When I do a spirometry test, there is a powerful rattling fluttering feeling in my chest, it hurts for days, and I sometimes wind up sick for months. My several doctors don’t agree about what is going on or what to do about it, and are encouraging me to hunt for more information about this. Where can I find out more? I’m not asking for advice – I am FOLLOWING doctor’s advice, by seeking more information!
Background - spirometry is a kind of pulmonary function test that measures the ability to move air into and out of the lungs. You hold a big hose connected to a measurement instrument, take the biggest breath possible, and blow as hard as possible into the hose for a few seconds. Typically you have to do this three times, more if something goes wrong.
My problem is this deep rattling fluttering feeling during the forceful exhalation. It feels to me like it’s under my sternum, and the sensation is similar to a barking cough. Not only that, but the resulting measured flow curve looks horrible – what should be a quick rise to a maximum value and a long fairly straight decline to zero, instead looks like the back of a stegosaurus, with enormous noise. I posted a printout from a three-exhalation series here:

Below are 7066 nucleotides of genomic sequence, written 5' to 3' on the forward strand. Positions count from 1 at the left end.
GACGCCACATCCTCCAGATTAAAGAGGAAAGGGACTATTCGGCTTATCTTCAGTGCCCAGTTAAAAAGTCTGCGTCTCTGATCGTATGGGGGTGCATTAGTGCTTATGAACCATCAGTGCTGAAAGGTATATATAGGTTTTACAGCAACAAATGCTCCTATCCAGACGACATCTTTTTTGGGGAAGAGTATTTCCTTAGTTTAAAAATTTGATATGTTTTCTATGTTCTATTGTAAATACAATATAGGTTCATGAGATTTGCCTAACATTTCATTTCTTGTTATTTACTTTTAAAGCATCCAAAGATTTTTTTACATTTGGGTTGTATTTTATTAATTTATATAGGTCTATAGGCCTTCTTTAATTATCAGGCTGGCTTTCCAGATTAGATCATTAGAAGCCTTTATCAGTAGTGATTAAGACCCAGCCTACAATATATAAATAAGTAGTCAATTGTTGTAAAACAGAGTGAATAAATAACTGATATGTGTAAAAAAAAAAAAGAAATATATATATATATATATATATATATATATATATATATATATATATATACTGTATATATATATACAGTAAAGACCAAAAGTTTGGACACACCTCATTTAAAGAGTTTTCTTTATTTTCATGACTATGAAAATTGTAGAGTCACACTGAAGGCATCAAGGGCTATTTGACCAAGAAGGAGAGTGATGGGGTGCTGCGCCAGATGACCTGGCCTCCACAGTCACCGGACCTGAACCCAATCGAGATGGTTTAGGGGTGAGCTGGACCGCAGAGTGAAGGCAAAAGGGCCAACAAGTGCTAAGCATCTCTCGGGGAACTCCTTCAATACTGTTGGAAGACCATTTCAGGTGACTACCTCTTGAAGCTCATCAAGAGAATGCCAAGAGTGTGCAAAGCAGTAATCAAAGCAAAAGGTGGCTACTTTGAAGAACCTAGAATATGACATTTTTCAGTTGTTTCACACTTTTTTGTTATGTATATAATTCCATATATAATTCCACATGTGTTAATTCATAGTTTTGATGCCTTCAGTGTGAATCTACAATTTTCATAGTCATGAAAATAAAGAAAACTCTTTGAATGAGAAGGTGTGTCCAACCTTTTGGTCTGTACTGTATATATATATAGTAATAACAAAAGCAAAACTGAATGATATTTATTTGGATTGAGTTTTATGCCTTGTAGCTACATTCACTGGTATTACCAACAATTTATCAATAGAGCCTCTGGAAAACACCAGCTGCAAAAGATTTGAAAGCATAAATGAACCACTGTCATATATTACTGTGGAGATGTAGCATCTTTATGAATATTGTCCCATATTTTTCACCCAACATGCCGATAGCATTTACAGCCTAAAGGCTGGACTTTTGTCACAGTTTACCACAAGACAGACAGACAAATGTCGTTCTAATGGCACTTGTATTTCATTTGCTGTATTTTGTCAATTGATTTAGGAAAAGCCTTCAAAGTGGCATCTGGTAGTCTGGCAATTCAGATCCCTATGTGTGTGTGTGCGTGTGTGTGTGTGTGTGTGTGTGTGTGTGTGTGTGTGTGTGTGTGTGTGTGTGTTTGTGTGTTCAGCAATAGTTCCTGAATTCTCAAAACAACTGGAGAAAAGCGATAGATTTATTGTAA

and a blown up detail of the curve in that same image here:
My problem is, further, that not only does this hurt while I am doing it, it leaves me really sore inside. It kind of instantly gives me a case of bronchitis. If I am lucky, it will pass within a week. If not, I will have an acute case of bronchitis for as long as six months, with on-and-off infections, steroids and codeine. My history is 25+ years of chronic bronchitis following workplace chemical exposure.
I’m being treated by two pulmonologists (one local, and one several hours away who wrote the book on chemical exposure) who cooperate with one another, and also an ENT, and an allergist, and a company physician (as this was a Worker Comp case). Of course each doctor has multiple respiratory technicians and other people administering the test.
Opinions vary - it’s coughing, it’s premature glottic closure, it’s variable effort (as if I could modulate my diaphragm at 5 Hz!), it’s my soft palate (which I would know and which is irrelevant as my nose is clipped anyway!), and so on. I have not found any graphs online that are nearly this bad, but the closest ones reference coughing and glottic closure.
If anybody can point me in the way of better information, I’d be MOST appreciative! Thanks!